Consumers in search of a laptop as hardy as a Hummer SUV will soon be able to buy a Hummer-branded computer all their own. And like the vehicle, it will be like little else on the market.
Hummer, a unit of General Motors (GM), has teamed up with Itronix, the Spokane (Wash.)-based manufacturer of rugged notebook computers, to offer a line of notebook PCs that will bear the Hummer brand and be sold in Hummer dealerships. And just like its sturdy namesake, the machine will resist drops, spills, and other unforeseen troubles that plague notebook owners everywhere.
If the tie-in isn't exactly clear, then you just aren't familiar with the market for rugged notebook PCs. Itronix is one of two leading manufacturers of this curious mobile-computing niche that was born out of necessity. When the U.S. Defense Dept. buys a computer for a soldier deploying to Iraq or Afghanistan, the machine will typically come either from Itronix or its larger rival, Panasonic, a unit of the Japanese electronic giant Matsushita (MC), which makes notebooks under the Toughbook brand.
MILITARY CONNECTION. These are portable PCs that can be dropped, shaken, spilled on, and otherwise abused in ways that would make a repairman's head spin -- and still keep on running. Market researcher Venture Development pegs the business at more than $1 billion, compared to about $45 billion for conventional notebooks PCs.
Matt Gerber, Itronix' vice-president of product development, says the company had been approached by GM to develop the machine. "They liked the fact that we develop machines for military personnel, and by coincidence, we were developing our first model that was to be a little more consumer-focused," Gerber says.
The result is the Hummer PC, a slightly tricked out version of Itronix' VR1, which looks like a relatively normal notebook with a few extras taken from its sibling devices aimed at soldiers and police officers.
But the Hummer-branded version sells for a little less and sports a colorful metallic shell on its cover, available in yellow, red, or pewter finishes that are identical to the colors available with a Hummer SUV.
"POLARIZING BRAND." "The Hummer brand is all about lifestyle," says Jay Ostahowski, Hummer's international marketing manager. "We were looking for a licensed product that could be a logical extension of that brand. A Hummer takes you places you can't go in any other vehicle, and this computer is one that you can take places that you can't take a normal PC. It's very aspirational and exclusive. Not everyone is going to have one, and that makes it a perfect fit with Hummer."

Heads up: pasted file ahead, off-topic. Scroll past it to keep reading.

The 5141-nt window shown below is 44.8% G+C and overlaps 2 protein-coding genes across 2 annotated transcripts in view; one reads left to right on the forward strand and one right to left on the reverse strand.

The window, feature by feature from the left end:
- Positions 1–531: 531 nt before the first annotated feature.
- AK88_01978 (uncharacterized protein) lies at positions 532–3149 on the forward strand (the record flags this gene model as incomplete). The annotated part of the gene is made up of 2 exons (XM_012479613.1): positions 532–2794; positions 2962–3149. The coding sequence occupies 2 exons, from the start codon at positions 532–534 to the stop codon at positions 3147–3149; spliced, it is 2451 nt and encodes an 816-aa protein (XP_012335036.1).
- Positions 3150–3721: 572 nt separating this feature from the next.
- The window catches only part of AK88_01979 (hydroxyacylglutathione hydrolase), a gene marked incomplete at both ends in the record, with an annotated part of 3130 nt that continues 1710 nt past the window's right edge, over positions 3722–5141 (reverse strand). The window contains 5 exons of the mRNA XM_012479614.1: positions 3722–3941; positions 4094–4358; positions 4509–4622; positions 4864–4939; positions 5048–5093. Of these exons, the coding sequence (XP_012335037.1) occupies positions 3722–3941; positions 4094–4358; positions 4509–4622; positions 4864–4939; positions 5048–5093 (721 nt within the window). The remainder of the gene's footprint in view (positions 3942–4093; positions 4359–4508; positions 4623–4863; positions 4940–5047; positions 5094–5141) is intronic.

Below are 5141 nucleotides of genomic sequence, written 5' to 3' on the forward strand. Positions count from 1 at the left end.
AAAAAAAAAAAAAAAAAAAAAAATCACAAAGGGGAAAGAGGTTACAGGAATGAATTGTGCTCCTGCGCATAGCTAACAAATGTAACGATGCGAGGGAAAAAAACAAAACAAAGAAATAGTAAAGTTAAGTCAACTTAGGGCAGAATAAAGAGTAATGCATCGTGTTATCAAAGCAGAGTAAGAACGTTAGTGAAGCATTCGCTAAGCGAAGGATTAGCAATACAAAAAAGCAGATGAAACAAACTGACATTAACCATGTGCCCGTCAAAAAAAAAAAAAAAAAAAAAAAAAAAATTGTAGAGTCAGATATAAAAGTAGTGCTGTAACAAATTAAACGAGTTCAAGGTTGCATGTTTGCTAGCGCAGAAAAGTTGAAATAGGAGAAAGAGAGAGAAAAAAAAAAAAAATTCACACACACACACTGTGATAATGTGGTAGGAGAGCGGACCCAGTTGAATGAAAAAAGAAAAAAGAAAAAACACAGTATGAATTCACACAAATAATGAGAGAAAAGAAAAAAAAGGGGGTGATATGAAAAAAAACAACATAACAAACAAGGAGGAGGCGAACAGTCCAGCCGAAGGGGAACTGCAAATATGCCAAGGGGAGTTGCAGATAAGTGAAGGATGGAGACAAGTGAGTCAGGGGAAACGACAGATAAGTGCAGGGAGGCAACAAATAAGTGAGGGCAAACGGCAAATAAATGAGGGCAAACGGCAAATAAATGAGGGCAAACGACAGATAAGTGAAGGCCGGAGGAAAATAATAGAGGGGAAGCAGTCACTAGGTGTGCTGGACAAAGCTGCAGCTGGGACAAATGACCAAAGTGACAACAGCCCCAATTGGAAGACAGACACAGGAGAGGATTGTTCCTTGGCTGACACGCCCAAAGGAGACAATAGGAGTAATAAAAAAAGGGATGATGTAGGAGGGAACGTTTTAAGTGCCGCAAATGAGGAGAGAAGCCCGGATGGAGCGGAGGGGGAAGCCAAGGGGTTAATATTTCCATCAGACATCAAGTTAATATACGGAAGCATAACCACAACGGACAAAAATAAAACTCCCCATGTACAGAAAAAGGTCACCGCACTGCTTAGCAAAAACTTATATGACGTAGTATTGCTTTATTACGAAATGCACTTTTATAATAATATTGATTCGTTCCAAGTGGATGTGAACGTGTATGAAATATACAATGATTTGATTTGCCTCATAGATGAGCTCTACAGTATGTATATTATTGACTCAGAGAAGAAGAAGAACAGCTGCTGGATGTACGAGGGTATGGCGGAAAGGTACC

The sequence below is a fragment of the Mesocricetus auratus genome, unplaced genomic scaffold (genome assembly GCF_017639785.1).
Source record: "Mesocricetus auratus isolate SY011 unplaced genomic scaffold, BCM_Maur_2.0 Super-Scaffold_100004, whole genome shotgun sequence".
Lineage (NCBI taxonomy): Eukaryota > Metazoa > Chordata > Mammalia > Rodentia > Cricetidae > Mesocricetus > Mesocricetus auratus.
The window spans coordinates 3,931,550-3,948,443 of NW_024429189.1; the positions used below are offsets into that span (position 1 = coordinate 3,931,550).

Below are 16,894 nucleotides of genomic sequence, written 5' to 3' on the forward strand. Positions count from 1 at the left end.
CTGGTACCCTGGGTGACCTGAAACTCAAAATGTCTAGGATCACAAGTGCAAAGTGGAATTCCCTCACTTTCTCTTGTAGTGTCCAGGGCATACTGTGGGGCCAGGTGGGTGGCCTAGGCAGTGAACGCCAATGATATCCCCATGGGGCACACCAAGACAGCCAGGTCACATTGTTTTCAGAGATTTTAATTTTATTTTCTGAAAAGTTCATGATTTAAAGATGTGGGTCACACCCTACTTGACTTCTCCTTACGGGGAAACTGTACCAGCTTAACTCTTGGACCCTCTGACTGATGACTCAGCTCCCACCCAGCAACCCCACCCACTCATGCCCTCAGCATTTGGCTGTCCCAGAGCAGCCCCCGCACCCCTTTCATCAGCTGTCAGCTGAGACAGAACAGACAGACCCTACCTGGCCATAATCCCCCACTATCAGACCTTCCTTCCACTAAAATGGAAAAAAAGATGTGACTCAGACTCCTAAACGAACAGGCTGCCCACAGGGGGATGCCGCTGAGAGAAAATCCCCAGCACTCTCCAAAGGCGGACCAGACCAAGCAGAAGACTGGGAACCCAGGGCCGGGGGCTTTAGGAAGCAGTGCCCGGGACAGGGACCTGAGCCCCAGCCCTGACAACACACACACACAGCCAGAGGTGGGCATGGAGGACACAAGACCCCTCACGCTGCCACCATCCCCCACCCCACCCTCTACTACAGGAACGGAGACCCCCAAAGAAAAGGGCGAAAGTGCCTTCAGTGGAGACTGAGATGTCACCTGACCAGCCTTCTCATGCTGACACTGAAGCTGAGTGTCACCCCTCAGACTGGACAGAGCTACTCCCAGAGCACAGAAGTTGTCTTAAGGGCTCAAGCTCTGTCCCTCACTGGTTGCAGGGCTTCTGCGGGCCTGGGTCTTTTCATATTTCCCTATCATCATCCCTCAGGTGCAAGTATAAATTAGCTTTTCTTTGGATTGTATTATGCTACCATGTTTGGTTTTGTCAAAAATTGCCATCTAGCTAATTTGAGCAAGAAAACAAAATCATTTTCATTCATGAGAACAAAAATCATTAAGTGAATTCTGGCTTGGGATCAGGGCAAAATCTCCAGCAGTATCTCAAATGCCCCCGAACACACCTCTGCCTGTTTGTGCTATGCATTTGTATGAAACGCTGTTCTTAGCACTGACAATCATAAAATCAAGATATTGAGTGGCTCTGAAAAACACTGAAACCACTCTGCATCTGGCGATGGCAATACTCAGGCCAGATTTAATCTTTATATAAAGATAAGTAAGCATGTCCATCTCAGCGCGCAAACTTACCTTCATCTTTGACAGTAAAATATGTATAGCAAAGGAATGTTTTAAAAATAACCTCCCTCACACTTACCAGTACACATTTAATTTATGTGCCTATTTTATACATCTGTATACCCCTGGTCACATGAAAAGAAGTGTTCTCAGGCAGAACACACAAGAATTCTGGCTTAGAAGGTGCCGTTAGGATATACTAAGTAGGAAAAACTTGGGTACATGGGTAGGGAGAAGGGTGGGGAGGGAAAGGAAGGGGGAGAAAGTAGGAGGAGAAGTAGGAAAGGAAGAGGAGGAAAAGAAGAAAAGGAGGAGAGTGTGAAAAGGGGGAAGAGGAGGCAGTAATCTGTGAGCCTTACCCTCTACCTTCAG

Itronix' Gerber called Hummer a "polarizing brand. You either love it or hate it," he says. "But there's a portion of the population who love the brand and the vehicle it represents, and those are the people we're building this PC for."
When it starts shipping on Nov. 1, the Hummer Laptop will sell for a starting price of $2,988. It will have an Intel (INTC) Centrino Pentium M processor running at 1.86 GHz and an 80-gigabyte hard drive that's easily removable. The VR1, which has a $3,329 price tag, is essentially the same notebook, but without the colored metal on the lid. The only real difference between them will be the warranty. The Hummer will have a one-year warranty, while the VR1 comes with a three-year warranty.
TAKING A BEATING. GM is going to sell the notebooks through Hummer dealerships and also through its HummerStuff.com Web site, where it sells branded accessories. Itronix is also taking advance orders for the Hummer machine through its hummerlaptop.com Web site.
Why pay so much more for a rugged machine? To save on repair costs, the argument goes. One estimate by consultancy Technology Business Research places the average repair cost per incident at $2,900, which is more than the price of some commercial notebooks. Paying more for a notebook that doesn't break as easily saves money over the long term, fans say.
David Krebs, who tracks the rugged-PC market for Venture, says the failure rate of conventional notebooks can run as high as 60%, but that figure is "barely perceptible" for rugged systems. "The more frequently you pick it up and take it on the road and bang it up, the more likely you are to have a failure. Other companies will offer you all kinds of coverage to take care of repair costs, but you're still left without a machine in the interim. These rugged machines can stand up to that banging and save you the time and effort associated with getting repairs."
CAR-GADGET CONNECTION. Still, it's a small market by volume. Krebs figures that only 400,000 rugged notebook PCs are sold every year, and most of those are bought by government agencies and companies with employees who spend a lot of time outdoors. They sell for an average price of about $3,000 but usually boast a gross margin for their manufacturers of 40% to 50%.
It's not the first time that an automotive company has put its name on a computer or consumer-electronic gadget. Recently, Ferrari, the Italian sports-car manufacturer, teamed with Acer, the Taiwanese PC maker, on the Ferrari 4000, a notebook designed for speed. And in 2003, both Ford's (F) Aston Martin luxury-car unit and motorcycle maker Harley-Davidson (HDI) teamed up with Motorola (MOT) to sell specially branded wireless phones.
But the Hummer PC could crush them all -- literally, at least.